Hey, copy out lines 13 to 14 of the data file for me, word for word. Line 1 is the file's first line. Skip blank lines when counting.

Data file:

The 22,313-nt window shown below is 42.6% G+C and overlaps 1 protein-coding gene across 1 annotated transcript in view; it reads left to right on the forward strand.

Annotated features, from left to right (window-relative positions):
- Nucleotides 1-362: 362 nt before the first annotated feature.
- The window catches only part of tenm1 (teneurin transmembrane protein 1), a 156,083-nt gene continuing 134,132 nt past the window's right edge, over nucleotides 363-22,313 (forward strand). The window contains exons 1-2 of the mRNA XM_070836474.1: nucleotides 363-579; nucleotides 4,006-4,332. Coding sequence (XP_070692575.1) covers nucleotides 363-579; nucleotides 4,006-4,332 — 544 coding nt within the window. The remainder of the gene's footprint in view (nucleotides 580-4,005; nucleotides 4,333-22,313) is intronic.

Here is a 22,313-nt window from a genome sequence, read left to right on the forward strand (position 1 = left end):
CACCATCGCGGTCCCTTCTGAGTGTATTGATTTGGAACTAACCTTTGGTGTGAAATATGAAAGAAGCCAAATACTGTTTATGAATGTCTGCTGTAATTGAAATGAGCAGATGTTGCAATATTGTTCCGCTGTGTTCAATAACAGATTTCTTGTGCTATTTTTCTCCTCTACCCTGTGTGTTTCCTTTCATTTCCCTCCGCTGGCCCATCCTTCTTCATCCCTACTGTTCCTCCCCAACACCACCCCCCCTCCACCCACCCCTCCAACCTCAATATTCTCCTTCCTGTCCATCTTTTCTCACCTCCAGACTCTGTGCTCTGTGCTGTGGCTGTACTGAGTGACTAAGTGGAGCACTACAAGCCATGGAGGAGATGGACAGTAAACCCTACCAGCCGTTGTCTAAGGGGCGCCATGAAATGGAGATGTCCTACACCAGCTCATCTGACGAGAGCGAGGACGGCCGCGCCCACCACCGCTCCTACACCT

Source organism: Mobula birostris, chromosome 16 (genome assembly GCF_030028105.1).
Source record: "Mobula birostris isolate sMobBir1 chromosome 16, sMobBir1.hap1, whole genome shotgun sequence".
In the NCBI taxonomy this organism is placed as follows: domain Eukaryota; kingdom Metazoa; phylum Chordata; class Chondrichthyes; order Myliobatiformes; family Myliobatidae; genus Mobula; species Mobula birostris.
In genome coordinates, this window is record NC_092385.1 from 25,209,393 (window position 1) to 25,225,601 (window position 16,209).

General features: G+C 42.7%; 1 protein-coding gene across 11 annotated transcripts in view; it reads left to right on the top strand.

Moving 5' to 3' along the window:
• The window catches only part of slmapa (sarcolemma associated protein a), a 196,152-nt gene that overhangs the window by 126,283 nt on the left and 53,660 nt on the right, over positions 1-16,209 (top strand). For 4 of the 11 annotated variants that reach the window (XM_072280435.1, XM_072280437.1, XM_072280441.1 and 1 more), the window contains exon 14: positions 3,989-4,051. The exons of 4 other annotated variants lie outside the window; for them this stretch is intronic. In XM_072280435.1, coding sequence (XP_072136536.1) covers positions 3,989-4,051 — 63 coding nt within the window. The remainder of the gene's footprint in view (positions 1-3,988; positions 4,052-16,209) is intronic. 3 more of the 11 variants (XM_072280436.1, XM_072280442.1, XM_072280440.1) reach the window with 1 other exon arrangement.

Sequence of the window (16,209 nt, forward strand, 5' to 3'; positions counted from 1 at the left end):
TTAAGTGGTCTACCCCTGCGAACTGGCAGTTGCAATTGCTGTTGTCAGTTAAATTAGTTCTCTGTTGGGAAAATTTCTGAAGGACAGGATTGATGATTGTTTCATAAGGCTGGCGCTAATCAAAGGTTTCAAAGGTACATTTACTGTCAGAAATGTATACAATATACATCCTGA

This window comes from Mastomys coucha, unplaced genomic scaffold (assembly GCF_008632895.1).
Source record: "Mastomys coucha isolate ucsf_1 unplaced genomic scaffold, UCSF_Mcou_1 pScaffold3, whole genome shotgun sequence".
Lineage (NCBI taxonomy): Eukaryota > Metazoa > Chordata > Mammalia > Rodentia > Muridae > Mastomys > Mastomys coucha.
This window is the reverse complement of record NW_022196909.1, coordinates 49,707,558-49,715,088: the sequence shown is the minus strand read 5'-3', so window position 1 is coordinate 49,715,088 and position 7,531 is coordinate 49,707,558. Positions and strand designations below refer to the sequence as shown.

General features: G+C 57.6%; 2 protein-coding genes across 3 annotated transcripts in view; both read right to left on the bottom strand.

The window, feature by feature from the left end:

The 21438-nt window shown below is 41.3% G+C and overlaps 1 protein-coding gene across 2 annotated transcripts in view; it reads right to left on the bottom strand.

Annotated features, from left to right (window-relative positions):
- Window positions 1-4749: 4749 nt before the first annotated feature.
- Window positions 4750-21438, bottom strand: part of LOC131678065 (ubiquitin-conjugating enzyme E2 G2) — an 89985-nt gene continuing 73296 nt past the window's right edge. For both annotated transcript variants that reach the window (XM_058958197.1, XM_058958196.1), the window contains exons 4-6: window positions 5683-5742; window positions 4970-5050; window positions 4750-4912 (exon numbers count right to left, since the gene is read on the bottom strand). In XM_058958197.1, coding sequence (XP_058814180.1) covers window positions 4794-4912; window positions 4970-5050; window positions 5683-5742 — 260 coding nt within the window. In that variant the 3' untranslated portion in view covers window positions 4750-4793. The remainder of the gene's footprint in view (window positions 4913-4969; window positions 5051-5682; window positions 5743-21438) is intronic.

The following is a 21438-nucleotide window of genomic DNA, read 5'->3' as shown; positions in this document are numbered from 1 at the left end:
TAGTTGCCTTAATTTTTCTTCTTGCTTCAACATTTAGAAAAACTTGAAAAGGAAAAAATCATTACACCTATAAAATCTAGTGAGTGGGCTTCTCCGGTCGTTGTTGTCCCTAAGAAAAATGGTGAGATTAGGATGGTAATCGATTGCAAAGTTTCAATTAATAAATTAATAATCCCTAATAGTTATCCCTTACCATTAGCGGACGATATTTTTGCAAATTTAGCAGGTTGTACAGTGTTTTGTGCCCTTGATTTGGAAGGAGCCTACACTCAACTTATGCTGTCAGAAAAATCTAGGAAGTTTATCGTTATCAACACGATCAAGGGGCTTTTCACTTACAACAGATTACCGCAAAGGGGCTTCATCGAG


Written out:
• The window catches only part of slmapa (sarcolemma associated protein a), a 196,152-nt gene that overhangs the window by 126,283 nt on the left and 53,660 nt on the right, over positions 1-16,209 (top strand). For 4 of the 11 annotated variants that reach the window (XM_072280435.1, XM_072280437.1, XM_072280441.1 and 1 more), the window contains exon 14: positions 3,989-4,051. The exons of 4 other annotated variants lie outside the window; for them this stretch is intronic. In XM_072280435.1, coding sequence (XP_072136536.1) covers positions 3,989-4,051 — 63 coding nt within the window. The remainder of the gene's footprint in view (positions 1-3,988; positions 4,052-16,209) is intronic. 3 more of the 11 variants (XM_072280436.1, XM_072280442.1, XM_072280440.1) reach the window with 1 other exon arrangement.

Sequence of the window (16,209 nt, forward strand, 5' to 3'; positions counted from 1 at the left end):